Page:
They laughed when I said I was going to be a famous comedian.

    Well.. they’re not laughing now.

  • LesterBallard

    I’m too lazy for Googling today, but is Chopra, or was he, a real doctor? Did he have some kind of specialty?

  • Stefan

    Sam Harris – makes sense 98% of the time, is a skeptic, an atheist, doesn’t put forth theories he can’t support, even if he does say he’s leaving the door open in a few places we don’t agree with.

    Deepak Chopra – makes sense 5% of the time, is not a skeptic, puts forth theories he has no support for based on deliberate misinterpretation and doesn’t back down when presented with actual science.

    So, again your statement that he’s at odds with science and reality casts a pretty wide net, since we have plenty of evidence he accepts it just fine. He may be unaccepting of the lack of evidence for some things which he says he’s not even really concerned about…but how can you conflate Sam Harris with Deepak Chopra – this is where I am blown away….and the kid gloves thing is bizzare, Sam Harris has been called out by plenty of skeptics ( including The Friendly Atheist himself) and plenty of people that comment here for some of his arguments – but your comparison just seems taking it way too far.

    At this point – I’m starting to feel like I’ve been drawn in by a troll… I best stop now.

  • Stefan

    Mario – do you mean this one:


    Sean Lissemore

    27 minutes ago

    Thanks for that Sean. Other than the link you sent, I can’t find”

    I was thanking Sean for posting more sources for his comparing Harris to Chopra.

  • RobMcCune

    A lot of rapid commenting cause disqus to show wrong names, refreshing the page usually takes care of it.

  • Tobias2772


    I think many atheists appreciate some of what Mr. Harris has laid out for consideration. His more basic positions on anti-theism are spot on. Some of us may disagree with where those positions have taken him lately, but we can separate them from the other. It’s actually a rather nice aspect of most atheists – we can separate the ideas from the person – and consider their validity rationally rather than merely emotionally.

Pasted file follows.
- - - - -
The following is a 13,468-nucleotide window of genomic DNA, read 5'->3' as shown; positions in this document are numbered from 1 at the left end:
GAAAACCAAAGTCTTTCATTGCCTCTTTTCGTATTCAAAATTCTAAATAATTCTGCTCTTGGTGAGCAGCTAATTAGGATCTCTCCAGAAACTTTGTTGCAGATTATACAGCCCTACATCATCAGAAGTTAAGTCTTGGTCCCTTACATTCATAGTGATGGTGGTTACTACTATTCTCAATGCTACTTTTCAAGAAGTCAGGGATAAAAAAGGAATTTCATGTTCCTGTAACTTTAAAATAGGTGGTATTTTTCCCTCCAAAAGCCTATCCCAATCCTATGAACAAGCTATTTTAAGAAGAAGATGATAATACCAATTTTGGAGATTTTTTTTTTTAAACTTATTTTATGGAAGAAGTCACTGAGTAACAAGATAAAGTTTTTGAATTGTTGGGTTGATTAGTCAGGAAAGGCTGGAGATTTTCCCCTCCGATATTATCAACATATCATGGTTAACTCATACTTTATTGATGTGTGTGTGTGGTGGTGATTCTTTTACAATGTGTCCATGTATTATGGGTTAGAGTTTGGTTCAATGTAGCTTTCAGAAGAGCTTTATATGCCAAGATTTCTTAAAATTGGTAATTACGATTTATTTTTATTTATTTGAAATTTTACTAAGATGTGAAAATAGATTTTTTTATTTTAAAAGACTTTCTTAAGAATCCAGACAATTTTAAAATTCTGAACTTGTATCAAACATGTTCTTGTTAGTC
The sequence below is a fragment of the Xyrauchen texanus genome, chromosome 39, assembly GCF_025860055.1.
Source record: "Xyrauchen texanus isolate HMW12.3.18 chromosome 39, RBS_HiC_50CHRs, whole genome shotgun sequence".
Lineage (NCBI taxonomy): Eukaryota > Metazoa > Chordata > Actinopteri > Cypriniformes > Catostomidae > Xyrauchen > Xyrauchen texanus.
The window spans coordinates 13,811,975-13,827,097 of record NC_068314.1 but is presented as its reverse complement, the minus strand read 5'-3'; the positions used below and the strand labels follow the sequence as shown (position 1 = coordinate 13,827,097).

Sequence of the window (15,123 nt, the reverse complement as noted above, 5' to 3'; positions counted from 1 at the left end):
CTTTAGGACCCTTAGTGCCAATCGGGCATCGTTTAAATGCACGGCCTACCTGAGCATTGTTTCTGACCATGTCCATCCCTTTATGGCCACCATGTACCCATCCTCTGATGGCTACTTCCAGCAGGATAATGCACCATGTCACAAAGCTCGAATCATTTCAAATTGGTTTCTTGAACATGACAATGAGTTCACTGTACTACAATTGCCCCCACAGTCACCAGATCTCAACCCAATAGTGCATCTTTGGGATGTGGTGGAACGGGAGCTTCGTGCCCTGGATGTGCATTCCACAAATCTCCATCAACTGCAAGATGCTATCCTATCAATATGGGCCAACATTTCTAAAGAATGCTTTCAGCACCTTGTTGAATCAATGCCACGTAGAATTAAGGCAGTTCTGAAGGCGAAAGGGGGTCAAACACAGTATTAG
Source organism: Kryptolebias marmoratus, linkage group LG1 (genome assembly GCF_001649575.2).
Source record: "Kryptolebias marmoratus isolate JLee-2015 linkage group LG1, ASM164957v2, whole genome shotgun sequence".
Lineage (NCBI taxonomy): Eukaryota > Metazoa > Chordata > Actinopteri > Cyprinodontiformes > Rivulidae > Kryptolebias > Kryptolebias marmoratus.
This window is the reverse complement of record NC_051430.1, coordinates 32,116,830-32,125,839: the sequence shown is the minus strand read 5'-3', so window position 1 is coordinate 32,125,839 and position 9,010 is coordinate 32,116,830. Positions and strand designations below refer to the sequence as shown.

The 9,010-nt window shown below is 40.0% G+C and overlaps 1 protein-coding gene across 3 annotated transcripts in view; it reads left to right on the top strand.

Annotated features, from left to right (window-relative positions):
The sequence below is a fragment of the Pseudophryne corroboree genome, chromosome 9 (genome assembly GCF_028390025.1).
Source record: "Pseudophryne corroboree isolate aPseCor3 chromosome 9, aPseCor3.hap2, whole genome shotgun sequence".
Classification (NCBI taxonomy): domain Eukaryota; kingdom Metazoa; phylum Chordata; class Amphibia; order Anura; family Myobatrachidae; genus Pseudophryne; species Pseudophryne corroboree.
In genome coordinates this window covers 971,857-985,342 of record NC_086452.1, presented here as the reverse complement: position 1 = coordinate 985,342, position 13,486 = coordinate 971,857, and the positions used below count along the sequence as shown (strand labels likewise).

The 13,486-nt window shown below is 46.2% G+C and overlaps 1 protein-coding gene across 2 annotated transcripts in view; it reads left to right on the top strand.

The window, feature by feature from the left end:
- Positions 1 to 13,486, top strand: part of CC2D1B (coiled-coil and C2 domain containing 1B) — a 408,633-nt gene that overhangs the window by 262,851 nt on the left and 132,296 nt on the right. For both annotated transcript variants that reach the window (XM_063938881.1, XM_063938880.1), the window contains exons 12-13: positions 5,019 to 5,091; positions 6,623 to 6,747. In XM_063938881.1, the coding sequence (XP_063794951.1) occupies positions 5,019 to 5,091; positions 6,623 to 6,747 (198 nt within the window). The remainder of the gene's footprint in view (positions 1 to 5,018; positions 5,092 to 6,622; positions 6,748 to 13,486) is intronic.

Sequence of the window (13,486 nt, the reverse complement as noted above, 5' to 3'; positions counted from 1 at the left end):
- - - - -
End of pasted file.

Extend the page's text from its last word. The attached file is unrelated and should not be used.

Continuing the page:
• Tobias2772

    Because none of Chopra’s ideas warrant the respect that some of Sam’s do.

  • gg

    Yes, he is an MD, but he parted with science and medicine a long time ago, and pushes Ayurveda, and other mystical ‘treatments’. His favorite word is ‘quantum’ and he throws it into every conversation I have ever heard him make. To paraphrase Ingo Montoya “I do not think that means what (he) thinks it means”. As an RN, I can tell you, MDs are not immune to believing in bullshite, Cardiovascular surgeon Dr Oz, being a primary example in the media.

  • gg

    Yes, he is an MD, but he parted with science and medicine a long time ago, and pushes Ayurveda, and other mystical ‘treatments’. His favorite word is ‘quantum’ and he throws it into every conversation I have ever heard him make. To paraphrase Ingo Montoya “I do not think that means what (he) thinks it means”. As an RN, I can tell you, MDs are not immune to believing in bullshite, Cardiovascular surgeon Dr Oz, being a primary example in the media.

  • http://en.wikipedia.org/wiki/Invisible_Pink_Unicorn Anna

    Exactly. I think a lot of theists in particular are convinced that we look at these men as infallible leaders. It really shouldn’t be hard to grasp that you can admire a person for some aspects of his work and dislike other aspects. And that whatever someone gets up to in his personal life is completely irrelevant to his work.

  • Artor

    Harris’s views are respected when they adhere to reason, logic and evidence. We like that stuff around here. But Harris is also prone to some extremist & phobic views, and he gets shredded for that kind of shit around here too. That is not hypocritical at all. We revere the ideas, not the people who present them.

  • cipher

    “Deepak Chopra – makes sense 5% of the time”

    Oh, I think that’s too generous!

  • Artor

    Harris =/= Choprah. We can make distinctions. Can you?

  • cipher

    I thought Chopra was full of crap before anyone knew who he was. He took Ayurveda, a system of healing (leaving aside for the moment questions concerning its effectiveness) developed over a period of millennia in a country in which most people have had trouble scraping together the basics of survival, and turned it into something only yuppies could afford.

    He’s always been in it for the money – and now I understand he’s turned it into a family business.

  • Artor

    I’m surprised that nobody on this thread has posted a link to the amazing Choprah Random Quote Generator. Try it out!


  • AdamMerberg

    Meanwhile, Deepak Chopra’s daughter and business partner gave a talk at TEDxBerkeley yesterday: http://tedxberkeley.org/mallika-chopra/

  • RobMcCune

    Point is he is well respected in the New Atheist community while someone like Chopra is despised. It is nonsensical…